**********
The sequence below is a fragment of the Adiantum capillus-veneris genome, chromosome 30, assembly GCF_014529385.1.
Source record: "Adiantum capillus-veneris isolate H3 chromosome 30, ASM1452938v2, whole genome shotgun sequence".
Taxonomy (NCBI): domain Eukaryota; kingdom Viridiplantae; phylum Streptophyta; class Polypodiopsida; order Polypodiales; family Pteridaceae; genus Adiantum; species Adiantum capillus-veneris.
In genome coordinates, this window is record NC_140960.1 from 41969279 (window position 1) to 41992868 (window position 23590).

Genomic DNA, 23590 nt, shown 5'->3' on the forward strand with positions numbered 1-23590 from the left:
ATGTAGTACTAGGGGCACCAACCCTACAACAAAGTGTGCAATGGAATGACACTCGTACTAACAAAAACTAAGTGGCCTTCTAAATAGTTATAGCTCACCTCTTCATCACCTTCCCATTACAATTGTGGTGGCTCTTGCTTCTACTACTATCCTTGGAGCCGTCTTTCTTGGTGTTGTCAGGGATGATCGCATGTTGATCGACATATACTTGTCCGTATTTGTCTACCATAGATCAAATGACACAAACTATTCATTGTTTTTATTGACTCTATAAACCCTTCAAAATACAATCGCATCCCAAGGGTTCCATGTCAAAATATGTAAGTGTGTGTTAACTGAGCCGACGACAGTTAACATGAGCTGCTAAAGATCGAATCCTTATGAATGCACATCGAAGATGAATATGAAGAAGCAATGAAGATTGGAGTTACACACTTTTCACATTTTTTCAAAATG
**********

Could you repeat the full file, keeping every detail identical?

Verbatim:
The sequence below is a fragment of the Adiantum capillus-veneris genome, chromosome 30, assembly GCF_014529385.1.
Source record: "Adiantum capillus-veneris isolate H3 chromosome 30, ASM1452938v2, whole genome shotgun sequence".
Taxonomy (NCBI): domain Eukaryota; kingdom Viridiplantae; phylum Streptophyta; class Polypodiopsida; order Polypodiales; family Pteridaceae; genus Adiantum; species Adiantum capillus-veneris.
In genome coordinates, this window is record NC_140960.1 from 41969279 (window position 1) to 41992868 (window position 23590).

Genomic DNA, 23590 nt, shown 5'->3' on the forward strand with positions numbered 1-23590 from the left:
ATGTAGTACTAGGGGCACCAACCCTACAACAAAGTGTGCAATGGAATGACACTCGTACTAACAAAAACTAAGTGGCCTTCTAAATAGTTATAGCTCACCTCTTCATCACCTTCCCATTACAATTGTGGTGGCTCTTGCTTCTACTACTATCCTTGGAGCCGTCTTTCTTGGTGTTGTCAGGGATGATCGCATGTTGATCGACATATACTTGTCCGTATTTGTCTACCATAGATCAAATGACACAAACTATTCATTGTTTTTATTGACTCTATAAACCCTTCAAAATACAATCGCATCCCAAGGGTTCCATGTCAAAATATGTAAGTGTGTGTTAACTGAGCCGACGACAGTTAACATGAGCTGCTAAAGATCGAATCCTTATGAATGCACATCGAAGATGAATATGAAGAAGCAATGAAGATTGGAGTTACACACTTTTCACATTTTTTCAAAATG